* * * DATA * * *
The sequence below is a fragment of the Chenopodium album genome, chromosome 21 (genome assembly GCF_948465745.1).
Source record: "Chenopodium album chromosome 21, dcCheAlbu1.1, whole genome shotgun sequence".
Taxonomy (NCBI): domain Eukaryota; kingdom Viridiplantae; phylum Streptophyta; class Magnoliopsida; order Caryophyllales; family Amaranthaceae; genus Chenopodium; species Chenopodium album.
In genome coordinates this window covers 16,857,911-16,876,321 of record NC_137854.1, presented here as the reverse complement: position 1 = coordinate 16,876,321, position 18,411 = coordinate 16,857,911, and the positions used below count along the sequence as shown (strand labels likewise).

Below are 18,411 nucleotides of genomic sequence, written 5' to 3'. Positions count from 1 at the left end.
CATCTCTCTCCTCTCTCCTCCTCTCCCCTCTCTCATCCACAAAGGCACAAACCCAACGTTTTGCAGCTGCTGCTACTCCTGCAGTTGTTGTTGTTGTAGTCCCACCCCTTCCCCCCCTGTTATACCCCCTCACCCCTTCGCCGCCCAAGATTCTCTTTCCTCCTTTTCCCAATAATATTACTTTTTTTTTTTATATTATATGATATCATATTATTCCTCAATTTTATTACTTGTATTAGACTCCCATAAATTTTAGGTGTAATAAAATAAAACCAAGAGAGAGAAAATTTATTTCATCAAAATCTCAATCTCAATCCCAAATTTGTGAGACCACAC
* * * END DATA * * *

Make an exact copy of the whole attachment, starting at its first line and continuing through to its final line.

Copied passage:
The sequence below is a fragment of the Chenopodium album genome, chromosome 21 (genome assembly GCF_948465745.1).
Source record: "Chenopodium album chromosome 21, dcCheAlbu1.1, whole genome shotgun sequence".
Taxonomy (NCBI): domain Eukaryota; kingdom Viridiplantae; phylum Streptophyta; class Magnoliopsida; order Caryophyllales; family Amaranthaceae; genus Chenopodium; species Chenopodium album.
In genome coordinates this window covers 16,857,911-16,876,321 of record NC_137854.1, presented here as the reverse complement: position 1 = coordinate 16,876,321, position 18,411 = coordinate 16,857,911, and the positions used below count along the sequence as shown (strand labels likewise).

Below are 18,411 nucleotides of genomic sequence, written 5' to 3'. Positions count from 1 at the left end.
CATCTCTCTCCTCTCTCCTCCTCTCCCCTCTCTCATCCACAAAGGCACAAACCCAACGTTTTGCAGCTGCTGCTACTCCTGCAGTTGTTGTTGTTGTAGTCCCACCCCTTCCCCCCCTGTTATACCCCCTCACCCCTTCGCCGCCCAAGATTCTCTTTCCTCCTTTTCCCAATAATATTACTTTTTTTTTTTATATTATATGATATCATATTATTCCTCAATTTTATTACTTGTATTAGACTCCCATAAATTTTAGGTGTAATAAAATAAAACCAAGAGAGAGAAAATTTATTTCATCAAAATCTCAATCTCAATCCCAAATTTGTGAGACCACAC